To get the opportunity to play in the AFL with the Swans in 2000 was an absolute dream and to have my family there on the night meant so much – snagging five goals on the night also helped. It was, unfortunately, my only shining light as I was hit with injuries all through my career, including my time with the Crows, until my eventual delisting in 2002. It shattered me.
Although I can’t play footy any more, I try to get to the gym every day. It keeps you sharp. The knees are stuffed. I’ve had four knee reconstructions and I have just been told that my right knee will have to be replaced at some stage.
The injuries have been devastating – all I ever wanted to do was to play footy.
After my AFL career stalled, I was recovering, playing at South Adelaide, trying to get back into it when my mates said I should audition for Big Brother in 2004.
So, I did but I was completely oblivious to what was about to happen. I knew the show was big but didn’t realise it was that big.
I loved that experience. What I liked about being in the house was being completely isolated without having any idea what was going on outside, which is fitting for the isolation I’m in at the moment (I wish I could block out the news). The down part was dealing with some of the personalities in there and not being able to escape from them.
My most memorable moment in the house was when I broke my nose doing a suey into the pool. Not my finest moment.
Trevor won the million dollars that year and Merlin protested against the treatment of refugees.
Unfortunately, I don’t talk to many of the people who were in the house with me. We all just lost touch.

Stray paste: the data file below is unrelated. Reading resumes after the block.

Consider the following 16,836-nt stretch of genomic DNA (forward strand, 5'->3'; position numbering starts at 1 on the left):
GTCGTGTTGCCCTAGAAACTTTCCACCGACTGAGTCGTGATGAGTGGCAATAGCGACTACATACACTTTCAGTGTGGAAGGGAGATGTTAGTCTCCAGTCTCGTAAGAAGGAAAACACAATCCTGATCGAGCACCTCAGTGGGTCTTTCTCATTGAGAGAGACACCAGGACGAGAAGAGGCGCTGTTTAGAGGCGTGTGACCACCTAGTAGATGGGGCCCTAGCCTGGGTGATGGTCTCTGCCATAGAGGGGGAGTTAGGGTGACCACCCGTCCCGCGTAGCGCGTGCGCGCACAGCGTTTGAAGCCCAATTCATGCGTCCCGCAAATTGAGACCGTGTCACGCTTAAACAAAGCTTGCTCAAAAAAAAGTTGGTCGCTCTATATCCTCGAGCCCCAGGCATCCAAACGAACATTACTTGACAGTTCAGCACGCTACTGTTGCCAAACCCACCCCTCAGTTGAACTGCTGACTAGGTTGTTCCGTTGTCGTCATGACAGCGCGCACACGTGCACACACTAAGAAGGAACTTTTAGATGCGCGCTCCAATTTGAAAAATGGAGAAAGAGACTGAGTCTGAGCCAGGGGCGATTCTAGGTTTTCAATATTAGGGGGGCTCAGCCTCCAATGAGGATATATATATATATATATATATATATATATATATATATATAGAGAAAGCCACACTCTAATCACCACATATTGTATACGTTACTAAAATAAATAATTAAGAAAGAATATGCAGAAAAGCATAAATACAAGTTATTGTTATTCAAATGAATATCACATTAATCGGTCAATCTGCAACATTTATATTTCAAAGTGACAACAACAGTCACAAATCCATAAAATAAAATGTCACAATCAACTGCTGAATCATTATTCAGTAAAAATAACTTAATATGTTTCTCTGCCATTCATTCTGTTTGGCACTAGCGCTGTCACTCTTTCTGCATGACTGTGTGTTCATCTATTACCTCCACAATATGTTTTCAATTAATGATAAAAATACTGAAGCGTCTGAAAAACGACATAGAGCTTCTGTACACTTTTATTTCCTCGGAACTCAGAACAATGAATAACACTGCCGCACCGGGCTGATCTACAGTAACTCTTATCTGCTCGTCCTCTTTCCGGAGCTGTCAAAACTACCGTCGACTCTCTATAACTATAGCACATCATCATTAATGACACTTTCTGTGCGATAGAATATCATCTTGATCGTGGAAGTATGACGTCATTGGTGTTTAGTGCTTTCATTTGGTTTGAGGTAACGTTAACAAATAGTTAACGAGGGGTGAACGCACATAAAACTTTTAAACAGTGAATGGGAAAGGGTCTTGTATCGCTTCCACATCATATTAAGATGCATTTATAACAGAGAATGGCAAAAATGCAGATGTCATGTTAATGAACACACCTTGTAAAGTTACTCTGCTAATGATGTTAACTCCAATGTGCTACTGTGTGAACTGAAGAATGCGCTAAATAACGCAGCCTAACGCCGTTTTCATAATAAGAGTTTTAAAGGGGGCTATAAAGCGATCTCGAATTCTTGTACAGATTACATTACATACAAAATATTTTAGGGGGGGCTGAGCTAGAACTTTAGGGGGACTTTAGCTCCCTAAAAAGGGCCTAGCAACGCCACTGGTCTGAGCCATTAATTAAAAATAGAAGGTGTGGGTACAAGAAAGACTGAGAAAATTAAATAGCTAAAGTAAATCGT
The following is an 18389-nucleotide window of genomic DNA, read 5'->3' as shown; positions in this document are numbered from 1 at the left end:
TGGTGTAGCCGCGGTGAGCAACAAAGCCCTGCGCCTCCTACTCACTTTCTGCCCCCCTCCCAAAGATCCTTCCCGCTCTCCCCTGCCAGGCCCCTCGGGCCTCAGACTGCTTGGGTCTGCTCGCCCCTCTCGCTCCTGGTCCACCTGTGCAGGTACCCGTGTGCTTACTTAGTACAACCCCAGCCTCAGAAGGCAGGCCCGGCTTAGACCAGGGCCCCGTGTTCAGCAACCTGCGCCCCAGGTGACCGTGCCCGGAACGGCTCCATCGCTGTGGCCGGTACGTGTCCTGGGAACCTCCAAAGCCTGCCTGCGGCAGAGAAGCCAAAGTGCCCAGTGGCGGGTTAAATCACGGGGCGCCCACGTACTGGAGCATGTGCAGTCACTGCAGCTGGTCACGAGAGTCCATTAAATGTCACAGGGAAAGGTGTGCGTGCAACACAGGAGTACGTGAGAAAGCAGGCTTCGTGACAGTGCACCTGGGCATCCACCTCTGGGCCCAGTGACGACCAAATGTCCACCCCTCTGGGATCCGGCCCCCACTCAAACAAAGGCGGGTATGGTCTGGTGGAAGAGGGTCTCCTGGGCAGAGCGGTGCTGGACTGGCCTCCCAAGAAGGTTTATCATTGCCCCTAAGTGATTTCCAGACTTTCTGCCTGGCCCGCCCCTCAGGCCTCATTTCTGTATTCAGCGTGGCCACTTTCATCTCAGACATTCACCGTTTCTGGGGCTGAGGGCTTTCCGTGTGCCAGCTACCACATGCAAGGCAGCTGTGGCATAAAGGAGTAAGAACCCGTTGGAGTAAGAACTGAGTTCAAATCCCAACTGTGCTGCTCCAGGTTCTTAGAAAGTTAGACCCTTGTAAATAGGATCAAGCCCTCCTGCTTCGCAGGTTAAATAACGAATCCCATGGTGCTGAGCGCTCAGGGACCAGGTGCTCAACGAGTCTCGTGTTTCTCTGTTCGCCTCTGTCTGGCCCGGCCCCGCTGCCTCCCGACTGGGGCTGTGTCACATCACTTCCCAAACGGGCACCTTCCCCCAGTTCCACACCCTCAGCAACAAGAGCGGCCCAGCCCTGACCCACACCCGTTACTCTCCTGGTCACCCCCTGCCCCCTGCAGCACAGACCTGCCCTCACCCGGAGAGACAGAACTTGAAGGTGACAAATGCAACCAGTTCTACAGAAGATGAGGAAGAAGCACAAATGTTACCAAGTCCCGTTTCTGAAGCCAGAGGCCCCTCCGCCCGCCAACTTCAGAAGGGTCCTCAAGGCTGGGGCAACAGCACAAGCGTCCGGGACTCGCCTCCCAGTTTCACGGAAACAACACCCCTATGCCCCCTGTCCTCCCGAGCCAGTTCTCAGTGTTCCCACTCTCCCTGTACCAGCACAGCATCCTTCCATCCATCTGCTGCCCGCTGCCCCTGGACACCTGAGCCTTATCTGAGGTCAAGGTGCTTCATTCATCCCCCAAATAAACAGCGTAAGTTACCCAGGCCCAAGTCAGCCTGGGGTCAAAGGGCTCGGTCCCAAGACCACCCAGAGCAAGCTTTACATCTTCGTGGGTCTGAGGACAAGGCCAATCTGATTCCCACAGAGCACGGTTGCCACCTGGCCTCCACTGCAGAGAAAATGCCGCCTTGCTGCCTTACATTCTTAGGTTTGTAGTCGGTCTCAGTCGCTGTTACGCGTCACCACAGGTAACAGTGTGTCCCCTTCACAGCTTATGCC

I’m still a reality TV tragic, though. I love watching the human experience, from the trash on MAFS to the cunning instincts on Survivor.
After Big Brother I ended up working in the media. I started out doing breakfast radio at Nova in Adelaide and, in 2011, I was offered the same gig in Sydney where I’m still on air as half of the “Fitzy and Wippa” duo. All up, I’ve been doing breakfast radio for 15 years and it’s a great gig.
I love Nova. They’ve been very loyal and that is something that is very important to me. It’s an amazing job – you get to develop relationships with some big names and I cherish that.
I also have some regular appearances on shows such as Before the Game, The Front Bar and The Project and a few other television bits and pieces. It’s great. I feel incredibly grateful for the opportunities I’ve had in the media.
I first saw my now-wife Belinda “BJ” at Savvy Nightclub in Adelaide in 2002 and I instantly fell in love with her. She was unfortunately in a relationship at the time so I had to wait a couple of years to make a move! It was worth it, though – she’s been the best thing that’s ever happened to me.